Date of Award


Degree Name

Doctor of Philosophy


Educational Leadership, Research and Technology

First Advisor

Regina L. Garza Mitchell, Ed.D.

Second Advisor

Andrea Beach, Ph.D.

Third Advisor

Jason Taylor, Ph.D.


Articulation, transfer, transfer systems


Quantitative research has long shown lagging community college transfer student completion rates, in addition to excess credits earned and lengthened time-to-degree for transfer students that do earn a bachelor’s degree (Horn & Skomsvold, 2011; Jenkins & Fink, 2016; Simone, 2014; U.S. GAO, 2017). Scant qualitative studies exist related to student transfer, particularly the academic enterprise of articulation and the university perspective on transfer.

This qualitative study takes up the cause, using organizational and systems theories (Birnbaum, 1988; Clark, 1983; Cohen & March, 1974; Morgan, 2006; Senge, 1990; von Bertalanffy, 1972; Weick, 1976) to frame a single site case study with the purpose of examining the organizational system of articulation that guides how community college coursework is evaluated for transfer credit awards at a Midwestern regional public university (RPU). Two research questions directed the study and focused the findings. The first asked how the system of articulation is enacted at a Midwestern regional public university and the second sought understanding of the roles of various articulation system actors.

The methods used involved triangulating analysis of descriptive data along with in-depth document review and semi-structured interviews with articulation system actors. 16 public documents were reviewed, and 19 participants were interviewed who offered rich perspectives on RPU’s system of articulation. The findings share detail on the case site context and structural elements influencing articulation at RPU. Structurally, participants noted fluctuations in institutional prioritization of transfer, rigid policies prescribing credit hour minimums and academic residency requirements, and both regional and disciplinary accreditation standards at play.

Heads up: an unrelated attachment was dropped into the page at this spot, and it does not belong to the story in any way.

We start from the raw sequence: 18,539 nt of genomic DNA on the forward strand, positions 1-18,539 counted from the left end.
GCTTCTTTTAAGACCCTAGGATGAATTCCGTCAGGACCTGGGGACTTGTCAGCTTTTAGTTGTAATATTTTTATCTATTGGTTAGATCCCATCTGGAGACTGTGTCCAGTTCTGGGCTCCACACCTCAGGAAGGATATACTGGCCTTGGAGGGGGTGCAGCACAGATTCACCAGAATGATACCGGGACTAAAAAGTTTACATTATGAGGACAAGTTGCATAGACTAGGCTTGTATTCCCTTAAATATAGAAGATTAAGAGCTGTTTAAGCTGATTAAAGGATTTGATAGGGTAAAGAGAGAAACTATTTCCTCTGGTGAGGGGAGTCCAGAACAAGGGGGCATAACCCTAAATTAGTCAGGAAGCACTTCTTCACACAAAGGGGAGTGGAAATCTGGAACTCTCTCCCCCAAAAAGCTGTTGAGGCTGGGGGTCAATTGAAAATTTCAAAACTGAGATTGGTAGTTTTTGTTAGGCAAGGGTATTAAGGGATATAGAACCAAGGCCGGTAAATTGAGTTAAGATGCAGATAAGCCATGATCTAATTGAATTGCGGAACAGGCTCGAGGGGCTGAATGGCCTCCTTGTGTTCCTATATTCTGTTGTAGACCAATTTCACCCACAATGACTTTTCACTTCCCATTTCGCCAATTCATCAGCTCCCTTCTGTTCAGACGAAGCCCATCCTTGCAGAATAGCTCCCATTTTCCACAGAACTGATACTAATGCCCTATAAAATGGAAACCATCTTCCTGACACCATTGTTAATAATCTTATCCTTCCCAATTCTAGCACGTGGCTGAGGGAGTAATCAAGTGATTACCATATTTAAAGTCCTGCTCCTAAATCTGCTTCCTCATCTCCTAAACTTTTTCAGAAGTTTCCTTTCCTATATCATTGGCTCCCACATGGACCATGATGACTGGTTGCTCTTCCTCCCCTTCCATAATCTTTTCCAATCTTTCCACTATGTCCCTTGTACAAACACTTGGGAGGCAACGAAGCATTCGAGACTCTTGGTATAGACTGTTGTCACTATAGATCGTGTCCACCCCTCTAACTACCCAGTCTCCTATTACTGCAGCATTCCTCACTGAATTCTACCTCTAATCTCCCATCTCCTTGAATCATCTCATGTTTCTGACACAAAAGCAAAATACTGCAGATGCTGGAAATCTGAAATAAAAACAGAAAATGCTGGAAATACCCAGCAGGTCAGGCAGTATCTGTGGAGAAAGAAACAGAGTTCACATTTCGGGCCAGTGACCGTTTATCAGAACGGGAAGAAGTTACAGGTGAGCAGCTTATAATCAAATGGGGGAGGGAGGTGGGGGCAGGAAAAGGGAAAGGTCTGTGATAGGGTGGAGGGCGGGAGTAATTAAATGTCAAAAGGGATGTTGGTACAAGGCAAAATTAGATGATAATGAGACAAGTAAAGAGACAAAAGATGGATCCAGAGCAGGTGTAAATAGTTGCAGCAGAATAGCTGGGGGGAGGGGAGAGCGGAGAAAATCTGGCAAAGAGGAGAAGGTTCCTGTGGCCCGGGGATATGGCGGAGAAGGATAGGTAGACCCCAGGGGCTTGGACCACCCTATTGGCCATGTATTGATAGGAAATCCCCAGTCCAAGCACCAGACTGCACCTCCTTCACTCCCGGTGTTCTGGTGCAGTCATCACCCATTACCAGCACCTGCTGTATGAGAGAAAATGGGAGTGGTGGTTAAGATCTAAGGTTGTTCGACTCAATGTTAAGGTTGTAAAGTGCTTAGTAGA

RPU’s system of articulation is enacted through overlapping and multi-directional elements including flow of processes, human actors, and cybernetics. The Admissions Office uses a standard flow of processes for intake and evaluation of admitted transfer student transcripts. Academic department processes were described as less consistent and largely undocumented, both externally and internally. Embedded within the flow of processes are cybernetic components that regulate the system and facilitate flow of information including documents, computer systems, databases, and other technology. Major system actors are students, Admissions Office Staff, staff advisors, and academic department personnel (including faculty) who perform variable roles and assume differing levels of authority in the system.

Key takeaways from this research are the centrality of human actors and extreme complexity found within the system of articulation. Altogether, the findings of this research mean that broad transfer policy efforts must consider the breadth and complexities inherent in institutional articulation systems, particularly systems’ reliance on human actors and cybernetic technologies for smooth functioning. Likewise, institutions are wise to consider their own articulation systems and examine how process flows and cybernetics might be improved. Institutions are also encouraged to bolster engagement among and between human actors to empower systems change toward more functional, consistent, and equitable articulation proceedings that may improve transfer student success outcomes.

Access Setting

Dissertation-Open Access